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The caesura ( Latin caesura `` Schnit ' ') is a cut in the verse resulting from a word boundary . If the incision falls between two feet or meters , it is called a diheresis . Sometimes incisions are differentiated in this respect, so an incision is only referred to as a caesura if it is inside a meter, but caesura is often also used as a more general term, the diheresis is then a special form of caesura.

The parts of the verse resulting from the caesura are called kola . According to the names of the cadence , the caesura is masculine or blunt after an uplift , feminine or sounding after a downward movement . Occasionally the feminine caesura is also called epic caesura . A caesura required by meter, which hits the fugue of a compound , is called Caesura latens ("hidden caesura").

Caesuras and dihereses in the narrower sense are those that are required by the meter at a fixed position in the verse. Such verse forms are also called caesura verse . Examples are the iambic trimeter , hexameter and pentameter in ancient, alexandrine and verse commun and in Romanesque poetry. Such a caesura or diheresis required by the meter is also called an incision , especially the diheresis in the pentameter. The opposite of a required incision, i.e. an inadmissible or undesired end of a word at a certain position is called a bridge .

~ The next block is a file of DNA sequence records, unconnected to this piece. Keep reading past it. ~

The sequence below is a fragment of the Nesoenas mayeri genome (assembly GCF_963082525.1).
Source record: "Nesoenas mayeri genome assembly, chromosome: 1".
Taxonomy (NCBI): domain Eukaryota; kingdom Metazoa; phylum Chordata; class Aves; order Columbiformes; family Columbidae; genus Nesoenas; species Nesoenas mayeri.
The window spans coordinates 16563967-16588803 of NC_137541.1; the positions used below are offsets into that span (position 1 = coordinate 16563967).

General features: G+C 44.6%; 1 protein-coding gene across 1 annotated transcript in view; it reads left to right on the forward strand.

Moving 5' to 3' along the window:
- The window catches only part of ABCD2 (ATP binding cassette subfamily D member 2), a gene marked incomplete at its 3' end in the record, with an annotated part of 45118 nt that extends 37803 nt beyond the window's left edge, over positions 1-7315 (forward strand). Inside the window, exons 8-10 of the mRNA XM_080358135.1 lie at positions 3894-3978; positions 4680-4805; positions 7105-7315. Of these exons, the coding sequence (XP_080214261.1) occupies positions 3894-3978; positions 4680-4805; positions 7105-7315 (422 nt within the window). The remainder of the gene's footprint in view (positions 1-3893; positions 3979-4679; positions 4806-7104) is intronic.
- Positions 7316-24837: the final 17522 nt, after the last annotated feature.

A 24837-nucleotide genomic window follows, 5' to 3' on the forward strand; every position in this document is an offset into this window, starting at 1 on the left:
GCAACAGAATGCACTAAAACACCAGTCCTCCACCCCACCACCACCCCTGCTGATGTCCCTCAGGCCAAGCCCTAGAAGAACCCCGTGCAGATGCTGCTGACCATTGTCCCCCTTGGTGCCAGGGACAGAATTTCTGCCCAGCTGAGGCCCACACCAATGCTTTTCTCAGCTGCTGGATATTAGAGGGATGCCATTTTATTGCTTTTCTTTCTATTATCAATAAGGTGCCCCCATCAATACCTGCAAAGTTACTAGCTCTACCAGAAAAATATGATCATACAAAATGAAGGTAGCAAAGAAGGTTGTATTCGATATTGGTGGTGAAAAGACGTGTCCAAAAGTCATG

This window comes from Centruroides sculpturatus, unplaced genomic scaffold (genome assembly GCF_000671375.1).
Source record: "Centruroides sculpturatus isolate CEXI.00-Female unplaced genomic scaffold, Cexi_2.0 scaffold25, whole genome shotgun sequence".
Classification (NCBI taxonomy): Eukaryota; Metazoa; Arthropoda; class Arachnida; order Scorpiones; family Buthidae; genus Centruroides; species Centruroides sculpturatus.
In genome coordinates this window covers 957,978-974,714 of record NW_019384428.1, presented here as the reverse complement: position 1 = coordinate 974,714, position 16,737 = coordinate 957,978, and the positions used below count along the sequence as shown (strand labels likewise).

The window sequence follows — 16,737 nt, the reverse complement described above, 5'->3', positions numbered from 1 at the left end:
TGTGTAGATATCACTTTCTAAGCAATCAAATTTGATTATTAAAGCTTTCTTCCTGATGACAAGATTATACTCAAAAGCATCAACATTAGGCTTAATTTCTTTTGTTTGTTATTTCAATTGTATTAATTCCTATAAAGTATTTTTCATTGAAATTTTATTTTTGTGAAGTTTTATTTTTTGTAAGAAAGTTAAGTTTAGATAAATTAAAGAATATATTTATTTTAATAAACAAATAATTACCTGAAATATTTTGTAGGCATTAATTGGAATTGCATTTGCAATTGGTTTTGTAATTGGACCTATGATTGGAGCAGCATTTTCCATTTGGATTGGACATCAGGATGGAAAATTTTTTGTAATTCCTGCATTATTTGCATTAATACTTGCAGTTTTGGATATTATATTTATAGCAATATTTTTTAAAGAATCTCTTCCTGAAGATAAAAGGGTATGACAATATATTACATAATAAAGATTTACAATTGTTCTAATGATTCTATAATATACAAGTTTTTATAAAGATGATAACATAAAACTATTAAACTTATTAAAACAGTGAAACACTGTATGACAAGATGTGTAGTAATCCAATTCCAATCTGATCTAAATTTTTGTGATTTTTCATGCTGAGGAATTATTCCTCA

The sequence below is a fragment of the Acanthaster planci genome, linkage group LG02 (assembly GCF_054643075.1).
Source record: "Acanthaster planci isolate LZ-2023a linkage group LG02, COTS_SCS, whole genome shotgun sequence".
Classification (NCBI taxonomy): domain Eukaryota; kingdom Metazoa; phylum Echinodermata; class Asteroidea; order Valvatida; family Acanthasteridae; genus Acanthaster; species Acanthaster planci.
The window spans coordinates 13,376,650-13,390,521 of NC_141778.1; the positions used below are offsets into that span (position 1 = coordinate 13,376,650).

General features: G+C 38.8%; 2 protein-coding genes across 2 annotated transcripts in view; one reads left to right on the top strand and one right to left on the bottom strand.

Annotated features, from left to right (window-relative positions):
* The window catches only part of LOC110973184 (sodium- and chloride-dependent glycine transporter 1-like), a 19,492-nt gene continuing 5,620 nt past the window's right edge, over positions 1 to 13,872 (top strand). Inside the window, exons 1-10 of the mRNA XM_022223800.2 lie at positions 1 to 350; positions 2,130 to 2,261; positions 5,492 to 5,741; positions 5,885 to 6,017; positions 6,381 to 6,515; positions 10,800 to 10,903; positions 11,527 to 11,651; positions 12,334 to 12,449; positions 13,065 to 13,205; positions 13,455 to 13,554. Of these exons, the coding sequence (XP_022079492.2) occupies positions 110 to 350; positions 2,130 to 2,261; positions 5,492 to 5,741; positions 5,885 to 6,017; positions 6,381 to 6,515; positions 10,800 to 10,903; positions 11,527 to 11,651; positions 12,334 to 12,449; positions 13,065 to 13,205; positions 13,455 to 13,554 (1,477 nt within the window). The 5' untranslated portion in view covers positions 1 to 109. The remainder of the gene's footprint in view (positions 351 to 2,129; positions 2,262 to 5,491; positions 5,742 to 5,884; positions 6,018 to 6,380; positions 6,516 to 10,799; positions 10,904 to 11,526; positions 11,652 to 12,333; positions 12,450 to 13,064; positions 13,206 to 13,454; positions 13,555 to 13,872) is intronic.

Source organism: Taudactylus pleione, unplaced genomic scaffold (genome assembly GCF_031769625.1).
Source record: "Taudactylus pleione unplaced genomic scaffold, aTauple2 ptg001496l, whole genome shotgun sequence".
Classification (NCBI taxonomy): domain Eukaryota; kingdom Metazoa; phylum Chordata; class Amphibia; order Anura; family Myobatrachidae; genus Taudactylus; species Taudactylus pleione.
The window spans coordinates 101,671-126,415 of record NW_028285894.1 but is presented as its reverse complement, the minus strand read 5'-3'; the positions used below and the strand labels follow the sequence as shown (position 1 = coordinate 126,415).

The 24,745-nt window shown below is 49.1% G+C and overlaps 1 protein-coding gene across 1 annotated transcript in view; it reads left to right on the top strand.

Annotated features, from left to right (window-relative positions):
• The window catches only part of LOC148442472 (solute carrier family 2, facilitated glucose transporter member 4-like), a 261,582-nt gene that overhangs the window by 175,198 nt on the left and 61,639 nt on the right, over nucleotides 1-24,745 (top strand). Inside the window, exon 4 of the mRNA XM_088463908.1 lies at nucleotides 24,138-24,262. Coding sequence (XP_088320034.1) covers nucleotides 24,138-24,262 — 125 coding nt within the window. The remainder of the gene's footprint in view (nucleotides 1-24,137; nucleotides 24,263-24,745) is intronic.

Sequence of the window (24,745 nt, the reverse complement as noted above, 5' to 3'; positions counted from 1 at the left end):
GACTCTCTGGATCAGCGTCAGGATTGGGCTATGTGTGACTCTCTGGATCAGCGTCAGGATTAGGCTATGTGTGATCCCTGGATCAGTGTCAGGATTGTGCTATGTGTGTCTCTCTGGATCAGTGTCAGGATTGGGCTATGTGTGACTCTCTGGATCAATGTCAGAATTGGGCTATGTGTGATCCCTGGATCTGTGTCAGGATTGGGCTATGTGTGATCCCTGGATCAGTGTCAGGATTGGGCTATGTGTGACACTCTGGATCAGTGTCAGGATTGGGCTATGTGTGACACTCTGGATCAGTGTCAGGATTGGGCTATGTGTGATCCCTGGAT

In Germanic poetry, the caesura appears regularly in the long line and in modern reproductions of ancient verse forms.

The following caesuras are of particular importance with the ancient forms and especially with the hexameter:

In metric notation , the caesura is represented by a vertical double line (‖), sometimes also by a single line (|).

As an example, an Alexandrian by Andreas Gryphius :

You see wherever you see, only vanity on earth.

If the caesura border is additionally emphasized by rhyme , one speaks of caesura rhyme . The verse before the caesura can rhyme with the dispatch (in rhyme ) or the verse before the caesura in successive verses ( middle rhyme ). Examples can be found in the Leonine hexameter and in the verse and verse of the Nibelungen strophe . A baroque example from Friedrich Spee :

Bey quiet night  ‖ at the first wake up
One agrees to complain.
I nam in eight  ‖ what she says ;
That strike with eyes.

Generally speaking, a caesura is any kind of (artistically motivated) incision in a literary work, but also in cinematic works and works of sequential art , for example an interruption of the narrative flow in a novel or a black screen in a film.


Web links

Wiktionary: caesura  - explanations of meanings, word origins, synonyms, translations

Individual evidence

  1. According to Andreas Heusler, the border between the half lines is not regarded as a caesura, but as a verse border .
  2. Andreas Gryphius It's all vain (1637)
  3. Friedrich Spee: Trawr-Gesang von der Noth Christi am Oelberg in the garden (1649)